“So, how’s it going in here?” Theresa asked in a voice that was high and falsely cheerful. “Oh, you haven’t even started yet. Well, what do you think I’m paying you for? Get to work. Chop, chop.”
“Yeah, for sure.” Aviva was about to ask how exactly this worked, but Theresa had already disappeared. She’d never polished a piece of silver before. She’d only taken on the task because it seemed easy enough and the money was a godsend. She read the package instructions, picked up a rag, and cracked the lid.
“You weren’t kidding!” she called out. “This stuff is foul.”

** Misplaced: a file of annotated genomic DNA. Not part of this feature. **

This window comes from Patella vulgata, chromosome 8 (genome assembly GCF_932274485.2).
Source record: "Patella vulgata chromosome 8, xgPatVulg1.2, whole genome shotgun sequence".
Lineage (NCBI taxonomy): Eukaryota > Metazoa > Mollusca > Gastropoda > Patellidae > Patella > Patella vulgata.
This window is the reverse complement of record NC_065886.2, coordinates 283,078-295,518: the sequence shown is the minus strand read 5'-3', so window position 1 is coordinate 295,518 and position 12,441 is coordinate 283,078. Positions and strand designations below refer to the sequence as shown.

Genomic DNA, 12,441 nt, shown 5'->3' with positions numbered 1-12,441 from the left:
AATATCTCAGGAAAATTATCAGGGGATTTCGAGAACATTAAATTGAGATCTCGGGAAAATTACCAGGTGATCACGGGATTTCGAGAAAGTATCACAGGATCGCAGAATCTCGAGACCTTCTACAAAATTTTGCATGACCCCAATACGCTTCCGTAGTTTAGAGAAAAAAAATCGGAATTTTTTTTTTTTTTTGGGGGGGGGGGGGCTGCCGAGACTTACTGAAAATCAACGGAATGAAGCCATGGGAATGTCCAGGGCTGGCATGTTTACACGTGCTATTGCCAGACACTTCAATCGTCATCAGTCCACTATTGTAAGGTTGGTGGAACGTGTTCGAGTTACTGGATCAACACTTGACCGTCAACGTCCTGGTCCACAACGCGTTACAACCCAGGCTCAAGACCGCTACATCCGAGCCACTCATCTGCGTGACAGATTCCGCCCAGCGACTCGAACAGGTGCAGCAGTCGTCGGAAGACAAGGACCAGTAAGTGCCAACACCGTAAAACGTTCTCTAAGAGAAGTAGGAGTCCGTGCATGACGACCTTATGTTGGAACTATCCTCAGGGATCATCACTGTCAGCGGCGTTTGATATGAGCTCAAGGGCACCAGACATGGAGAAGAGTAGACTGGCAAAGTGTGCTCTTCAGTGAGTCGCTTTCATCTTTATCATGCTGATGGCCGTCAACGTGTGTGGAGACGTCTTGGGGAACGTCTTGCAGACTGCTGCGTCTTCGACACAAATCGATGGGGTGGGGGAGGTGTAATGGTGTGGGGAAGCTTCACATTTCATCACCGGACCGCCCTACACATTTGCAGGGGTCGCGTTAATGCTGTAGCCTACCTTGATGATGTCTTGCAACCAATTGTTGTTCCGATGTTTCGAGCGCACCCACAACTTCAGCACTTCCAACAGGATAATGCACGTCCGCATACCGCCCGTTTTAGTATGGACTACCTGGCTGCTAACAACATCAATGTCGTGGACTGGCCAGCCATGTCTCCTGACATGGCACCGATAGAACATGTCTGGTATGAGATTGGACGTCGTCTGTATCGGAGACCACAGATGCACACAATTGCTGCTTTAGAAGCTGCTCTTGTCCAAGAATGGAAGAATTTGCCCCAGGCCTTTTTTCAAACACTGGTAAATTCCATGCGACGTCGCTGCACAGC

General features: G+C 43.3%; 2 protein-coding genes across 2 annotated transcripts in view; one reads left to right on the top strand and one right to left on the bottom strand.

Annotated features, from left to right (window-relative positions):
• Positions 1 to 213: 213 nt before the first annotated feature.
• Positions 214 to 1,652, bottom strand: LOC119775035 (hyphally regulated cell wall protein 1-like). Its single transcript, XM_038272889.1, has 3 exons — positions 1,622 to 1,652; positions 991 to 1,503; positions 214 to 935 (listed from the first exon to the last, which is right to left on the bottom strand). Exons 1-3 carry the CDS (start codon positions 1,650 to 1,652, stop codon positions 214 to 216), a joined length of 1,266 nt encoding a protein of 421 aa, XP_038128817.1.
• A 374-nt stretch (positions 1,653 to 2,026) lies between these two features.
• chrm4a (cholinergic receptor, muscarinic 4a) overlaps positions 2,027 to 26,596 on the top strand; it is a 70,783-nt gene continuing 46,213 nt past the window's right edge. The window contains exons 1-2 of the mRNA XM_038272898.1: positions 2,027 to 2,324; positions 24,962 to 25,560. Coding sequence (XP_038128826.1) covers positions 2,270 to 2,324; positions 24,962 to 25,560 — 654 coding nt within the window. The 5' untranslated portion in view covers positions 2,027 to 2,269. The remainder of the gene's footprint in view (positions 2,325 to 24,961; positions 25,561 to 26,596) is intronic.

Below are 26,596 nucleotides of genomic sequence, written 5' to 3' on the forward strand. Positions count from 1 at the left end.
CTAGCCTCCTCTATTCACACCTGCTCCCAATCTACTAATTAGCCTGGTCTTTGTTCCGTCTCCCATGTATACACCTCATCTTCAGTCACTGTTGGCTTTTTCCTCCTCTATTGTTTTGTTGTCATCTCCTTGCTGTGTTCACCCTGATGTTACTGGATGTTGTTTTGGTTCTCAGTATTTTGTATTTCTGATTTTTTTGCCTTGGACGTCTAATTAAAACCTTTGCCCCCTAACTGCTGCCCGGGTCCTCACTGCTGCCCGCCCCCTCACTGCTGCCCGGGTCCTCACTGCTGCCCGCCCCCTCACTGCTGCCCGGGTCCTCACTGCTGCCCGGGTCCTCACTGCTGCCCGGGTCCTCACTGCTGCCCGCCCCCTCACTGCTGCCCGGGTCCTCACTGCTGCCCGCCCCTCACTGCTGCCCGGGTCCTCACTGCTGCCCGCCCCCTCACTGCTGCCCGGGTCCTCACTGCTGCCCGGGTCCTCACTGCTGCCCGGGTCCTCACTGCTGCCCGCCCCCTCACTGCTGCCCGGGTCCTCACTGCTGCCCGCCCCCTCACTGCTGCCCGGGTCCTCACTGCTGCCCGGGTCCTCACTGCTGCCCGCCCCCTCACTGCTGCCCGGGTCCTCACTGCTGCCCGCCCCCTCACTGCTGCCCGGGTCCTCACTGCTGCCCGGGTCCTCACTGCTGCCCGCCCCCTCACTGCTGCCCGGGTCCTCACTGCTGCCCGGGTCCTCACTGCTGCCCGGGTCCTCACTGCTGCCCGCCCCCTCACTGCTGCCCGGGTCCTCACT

Theresa must have gone to a different part of the house, because she didn’t reply. The place went quiet in a creepy way, and it felt dark despite the sun raging through the windows. Aviva picked up one of the cups that matched the huge silver punch bowl. This set must be worth… oh, she couldn’t even venture a guess. More than she earned in a month, that was for damn sure. She poked her cloth into the pot of polish and spread it in quick circles around the underside of the cup. Seemed to be working. A little elbow grease and she’d have this job done in no time.
Or so she thought.
After five minutes, by count of the mantle clock, the polish had made her so nauseous she opened a window. Ten minutes after that, even fresh air wasn’t helping.